Common Law Marriage

Common Law Marriage

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Colorado is one of the few states that still recognizes common-law marriages. “A common-law marriage is established by the mutual consent or agreement of the parties to be husband and wife, followed by a mutual and open assumption of a marital relationship.” People v. Lucero, 747 P.2d 660, 663 (Colo. 1987). If you cohabitate (for any duration) and you both mutually and consistently hold yourselves out as “married” and have a reputation as being married, then you have a common law marriage.

The “mutual” component means that you both have the intent to be married. The marriage is agreed upon and entered into by both of you; you may or may not have had a marriage proposal, engagement, or ceremony. Courts have found that a common law marriage requires steadfast, unvarying, and unwavering representation and introduction as husband and wife. So, your family, neighbors, co-workers, children’s teachers, etc. believe you are married.

The “consistent” component means that you claim a marriage exists for all purposes, and not only limited or just some advantages, occasions, or appearances. The courts have held that a common law marriage is not proven where parties hold out as married on only certain occasions where it is economically advantageous or there is a financial convenience, such as obtaining health or life insurance, but not for others, such as when filing income taxes and sharing bank accounts. CAVEAT: In view of modern trend toward cohabitation without marriage, clear proof of intent to form a marriage is required.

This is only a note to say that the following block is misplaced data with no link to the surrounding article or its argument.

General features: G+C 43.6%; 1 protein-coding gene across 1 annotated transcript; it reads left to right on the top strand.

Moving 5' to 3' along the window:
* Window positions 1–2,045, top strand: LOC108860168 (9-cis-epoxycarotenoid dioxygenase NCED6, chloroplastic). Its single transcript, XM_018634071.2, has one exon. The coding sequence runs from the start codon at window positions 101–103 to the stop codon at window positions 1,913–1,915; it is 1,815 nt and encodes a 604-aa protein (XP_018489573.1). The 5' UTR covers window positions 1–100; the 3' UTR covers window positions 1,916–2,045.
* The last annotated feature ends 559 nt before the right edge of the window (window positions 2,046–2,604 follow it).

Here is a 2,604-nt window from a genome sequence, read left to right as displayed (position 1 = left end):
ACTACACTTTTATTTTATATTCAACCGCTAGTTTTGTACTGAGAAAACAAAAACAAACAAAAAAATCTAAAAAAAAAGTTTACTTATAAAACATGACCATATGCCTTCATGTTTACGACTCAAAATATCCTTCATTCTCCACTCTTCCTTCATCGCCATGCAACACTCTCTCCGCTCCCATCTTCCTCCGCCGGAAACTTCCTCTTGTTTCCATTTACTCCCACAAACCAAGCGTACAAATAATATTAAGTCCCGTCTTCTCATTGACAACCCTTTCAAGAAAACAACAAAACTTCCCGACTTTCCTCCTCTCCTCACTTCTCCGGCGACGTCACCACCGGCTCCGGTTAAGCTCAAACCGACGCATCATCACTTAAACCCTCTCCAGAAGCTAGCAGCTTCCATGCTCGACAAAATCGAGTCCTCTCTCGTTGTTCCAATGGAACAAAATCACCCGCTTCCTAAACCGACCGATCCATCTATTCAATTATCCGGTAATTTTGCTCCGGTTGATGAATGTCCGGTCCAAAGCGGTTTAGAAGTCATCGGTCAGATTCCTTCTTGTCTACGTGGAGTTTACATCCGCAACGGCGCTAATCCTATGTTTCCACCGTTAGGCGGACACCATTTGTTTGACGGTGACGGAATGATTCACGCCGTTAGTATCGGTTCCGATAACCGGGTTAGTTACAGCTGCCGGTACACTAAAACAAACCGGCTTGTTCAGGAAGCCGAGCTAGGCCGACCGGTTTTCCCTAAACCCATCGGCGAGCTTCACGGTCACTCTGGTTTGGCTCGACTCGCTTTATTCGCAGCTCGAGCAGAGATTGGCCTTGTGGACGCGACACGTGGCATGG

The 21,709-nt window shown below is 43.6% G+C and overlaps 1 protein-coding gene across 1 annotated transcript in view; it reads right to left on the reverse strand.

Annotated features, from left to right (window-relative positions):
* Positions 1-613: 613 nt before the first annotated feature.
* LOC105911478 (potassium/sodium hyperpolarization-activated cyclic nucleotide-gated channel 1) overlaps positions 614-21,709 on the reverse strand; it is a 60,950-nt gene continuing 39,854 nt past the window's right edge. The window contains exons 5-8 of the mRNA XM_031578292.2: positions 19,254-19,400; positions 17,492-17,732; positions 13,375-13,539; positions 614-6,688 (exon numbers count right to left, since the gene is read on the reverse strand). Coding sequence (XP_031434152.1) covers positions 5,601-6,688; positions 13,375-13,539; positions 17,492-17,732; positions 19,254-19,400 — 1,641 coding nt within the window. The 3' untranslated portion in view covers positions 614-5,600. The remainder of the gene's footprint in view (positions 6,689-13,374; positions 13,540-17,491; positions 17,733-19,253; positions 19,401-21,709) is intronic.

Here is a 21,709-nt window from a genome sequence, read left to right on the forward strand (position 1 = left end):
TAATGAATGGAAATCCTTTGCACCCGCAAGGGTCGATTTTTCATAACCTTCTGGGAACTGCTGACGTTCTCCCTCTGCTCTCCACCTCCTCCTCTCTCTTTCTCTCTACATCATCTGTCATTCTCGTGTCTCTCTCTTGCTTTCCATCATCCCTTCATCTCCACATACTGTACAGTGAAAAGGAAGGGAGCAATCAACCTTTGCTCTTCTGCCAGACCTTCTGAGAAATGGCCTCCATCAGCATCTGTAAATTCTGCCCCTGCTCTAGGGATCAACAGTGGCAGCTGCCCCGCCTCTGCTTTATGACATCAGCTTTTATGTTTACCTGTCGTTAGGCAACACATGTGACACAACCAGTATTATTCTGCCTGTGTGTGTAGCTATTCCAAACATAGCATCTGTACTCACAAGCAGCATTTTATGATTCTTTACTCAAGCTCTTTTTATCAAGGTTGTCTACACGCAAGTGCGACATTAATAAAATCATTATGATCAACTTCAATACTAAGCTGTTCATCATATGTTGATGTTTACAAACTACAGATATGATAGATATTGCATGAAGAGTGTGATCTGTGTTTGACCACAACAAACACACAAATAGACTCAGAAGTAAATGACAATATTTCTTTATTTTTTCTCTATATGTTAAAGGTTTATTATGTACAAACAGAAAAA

The test for determining whether a common law marriage exists as articulated by Lucero applies to same sex relationships, but the test should be applied consistently with the realities and norms of a same-sex relationship pre-Obergefell v. Hodges 576 U.S. ___ (2015). In re the Marriage of Hogsett, 2018 COA 176. The Supreme Court holding of Obergefell applies retroactively to Colorado same-sex couples in deciding whether common law marriage exists between them.

If you have entered into a common law marriage, then you are required to exist through an official dissolution or marriage proceeding. This will protect your interests, property, is the only way to avoid a claim to a longer duration to the marriage, and is required before you get married to someone else in the future.